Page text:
Ever since the lighthouse test had ceased failing, we were in a somewhat disturbing position of not having a way to reproduce the faulty behavior on a local cluster. “When in doubt, f*ck!” (Al Pacino, Scent of a Woman [1992]), armed with Al’s advice we started adding (application) flow level logs to the topology at hand. The flow level part was crucial here, and meant the information logged had to be sufficient to allow tracing individual requests throughout the entire topology. In practice, it may be a good idea to log business level identifiers that can be used for correlating requests along the flow, before, and after each component in your topology. Anything goes, bolts that perform aggregations, bolts that persist to storage, and even spouts, if you have reasons to believe they’re acting fishy. Just as with the sample data, and for the same reasons, we had to make do with applying the elaborate logging partially, only on the part of the input that contained the business entities we suspected to most likely trigger the bug.

Having added additional logging we were looking to catch the bug red handed in production. The thing was, due to the batchy nature of the existing validation cycles, they were running with about a couple of hours latency compared to realtime, so each code change took about 2-3 hours to take effect, which made the whole trial and error style of work we’d adopted at that stage quite frustrating and very ineffective.

Shortening the validation cycles

When looking for a way to make the testing iterations shorter, we realized the great latency stemmed from our source of truth – the batch layer, which was based on the hadoop/hive stack. Since shortening the batch processing was out of our scope, we decided to slightly shift (see below) the source of truth towards Kafka. We felt pretty comfortable doing so since we had already verified messages were arriving to Kafka just fine, which indicated the problem lied elsewhere, probably in the topology itself.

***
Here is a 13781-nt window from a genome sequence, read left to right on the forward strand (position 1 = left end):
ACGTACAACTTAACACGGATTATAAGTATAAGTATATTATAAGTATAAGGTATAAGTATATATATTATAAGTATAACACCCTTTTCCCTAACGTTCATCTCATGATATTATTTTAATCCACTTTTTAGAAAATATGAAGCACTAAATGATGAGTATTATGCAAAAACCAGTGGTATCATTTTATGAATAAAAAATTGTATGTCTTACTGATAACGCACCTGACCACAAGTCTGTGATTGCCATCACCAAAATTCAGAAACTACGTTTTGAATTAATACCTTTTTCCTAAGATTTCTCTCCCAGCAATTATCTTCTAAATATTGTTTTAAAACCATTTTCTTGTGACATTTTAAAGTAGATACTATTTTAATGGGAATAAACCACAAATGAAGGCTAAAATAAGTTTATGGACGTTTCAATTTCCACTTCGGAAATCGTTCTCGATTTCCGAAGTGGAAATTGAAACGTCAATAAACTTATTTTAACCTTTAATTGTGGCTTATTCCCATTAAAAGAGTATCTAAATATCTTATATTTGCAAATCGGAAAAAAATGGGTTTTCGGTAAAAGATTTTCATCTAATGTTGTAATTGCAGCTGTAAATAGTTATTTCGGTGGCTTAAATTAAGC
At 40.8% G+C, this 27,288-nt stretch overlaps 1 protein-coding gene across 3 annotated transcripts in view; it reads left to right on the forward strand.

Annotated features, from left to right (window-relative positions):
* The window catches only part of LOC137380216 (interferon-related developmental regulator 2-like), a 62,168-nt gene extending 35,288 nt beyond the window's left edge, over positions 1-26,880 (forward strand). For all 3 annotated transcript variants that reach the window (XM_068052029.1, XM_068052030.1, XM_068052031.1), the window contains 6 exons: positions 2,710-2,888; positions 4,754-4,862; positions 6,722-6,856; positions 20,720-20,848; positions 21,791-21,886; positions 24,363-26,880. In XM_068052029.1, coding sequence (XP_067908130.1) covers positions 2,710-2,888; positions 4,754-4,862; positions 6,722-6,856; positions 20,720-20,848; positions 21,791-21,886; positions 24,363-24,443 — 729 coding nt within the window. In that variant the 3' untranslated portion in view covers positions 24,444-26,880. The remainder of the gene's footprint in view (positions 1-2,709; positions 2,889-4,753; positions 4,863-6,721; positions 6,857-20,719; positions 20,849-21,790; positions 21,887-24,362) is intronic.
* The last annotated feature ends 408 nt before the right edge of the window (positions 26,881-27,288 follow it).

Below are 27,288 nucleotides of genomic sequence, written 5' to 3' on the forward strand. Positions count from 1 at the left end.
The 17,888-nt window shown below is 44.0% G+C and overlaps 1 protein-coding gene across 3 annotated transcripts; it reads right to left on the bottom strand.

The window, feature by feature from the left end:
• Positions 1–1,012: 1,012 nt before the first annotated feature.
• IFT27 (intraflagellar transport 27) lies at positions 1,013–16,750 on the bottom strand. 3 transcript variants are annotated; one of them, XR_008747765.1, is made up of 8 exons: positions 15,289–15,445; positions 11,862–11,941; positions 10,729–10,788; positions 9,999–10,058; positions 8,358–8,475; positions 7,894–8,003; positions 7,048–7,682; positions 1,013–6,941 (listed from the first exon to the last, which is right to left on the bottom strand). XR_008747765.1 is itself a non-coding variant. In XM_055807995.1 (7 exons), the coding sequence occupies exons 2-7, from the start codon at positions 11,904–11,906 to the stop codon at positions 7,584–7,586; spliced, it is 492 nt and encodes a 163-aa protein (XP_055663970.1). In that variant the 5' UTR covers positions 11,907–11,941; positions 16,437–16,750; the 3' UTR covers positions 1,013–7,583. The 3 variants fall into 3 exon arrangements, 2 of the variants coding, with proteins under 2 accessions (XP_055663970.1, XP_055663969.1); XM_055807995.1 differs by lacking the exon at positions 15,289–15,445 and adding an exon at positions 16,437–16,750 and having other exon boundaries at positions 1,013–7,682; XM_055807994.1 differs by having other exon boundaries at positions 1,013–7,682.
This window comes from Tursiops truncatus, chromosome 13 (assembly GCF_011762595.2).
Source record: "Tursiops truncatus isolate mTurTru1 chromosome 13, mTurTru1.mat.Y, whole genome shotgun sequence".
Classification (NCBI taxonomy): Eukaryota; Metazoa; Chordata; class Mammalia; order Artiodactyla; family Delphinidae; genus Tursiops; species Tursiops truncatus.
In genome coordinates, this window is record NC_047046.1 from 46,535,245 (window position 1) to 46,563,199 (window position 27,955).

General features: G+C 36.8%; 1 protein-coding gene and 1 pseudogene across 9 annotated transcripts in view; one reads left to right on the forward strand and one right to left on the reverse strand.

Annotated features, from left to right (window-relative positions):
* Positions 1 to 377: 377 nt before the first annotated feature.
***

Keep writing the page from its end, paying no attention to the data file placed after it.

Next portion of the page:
To make the validation cycles shorter an ad-hoc validation procedure (i.e. one that would run on demand) was devised, with the following scripts in its foundation:

  1. A consumer that writes filtered input data to a file (filtered according to the business entities we’d chosen) 
    impressions_srcId_wgtId_filter is a Python code that gets a line of tab delimited values (in our case, could be any other delimiter) from standard input and emits it to the standard output only if its value(s) match the ids specified via command line arguments.
  2. A script that takes the filtered input data file, mimics the aggregations done by the original topology (using a neat CLI tool called q), and writes the results to yet another file. q allows one to write SQL like queries over Unix file streams. In the example below we’re rounding timestamps to 15 second long windows, from TIME_STAMP_A to TIME_STAMP_B. “C1” denotes the first column in the file, “C17” the 17th column of the file and so forth. q also supports aggregation functions, which makes it very useful when it comes to basic crunching of small to medium delimiter separated (Unitx) streams of values. For example:
  3. A script that takes the results of the mimicked aggregations, and compares them to the topology’s results (which are persisted to the data storage in realtime and thus queryable). This part essentially consists of doing the dirty work of parsing and manipulating the files from steps (1) and (2), the data is there, it’s just a matter of scripting the sense out of it.



The new ad-hoc validation cycle reduced the iteration time from 2 hours down to about 15 minutes at most, cowabunga!


With the fast ad hoc test iterations and detailed logging we were able to figure out our persistence bolt had multiple instances running, overriding each other’s values in the persistent storage. Such a scenario can be addressed by a more careful group shuffling or ensuring a single persistence bolt instance, but hey, these are implementation details.

It figures that the one thing we’d mocked in our tests, and didn’t really cover – had a bug in it.
Well, one of the very few things, but the former sounds better and has a deeper meaning to it.

Stas Levin, Software Engineer @ Outbrain’s Data Infrastructure Team


Leave a Reply

Your email address will not be published. Required fields are marked *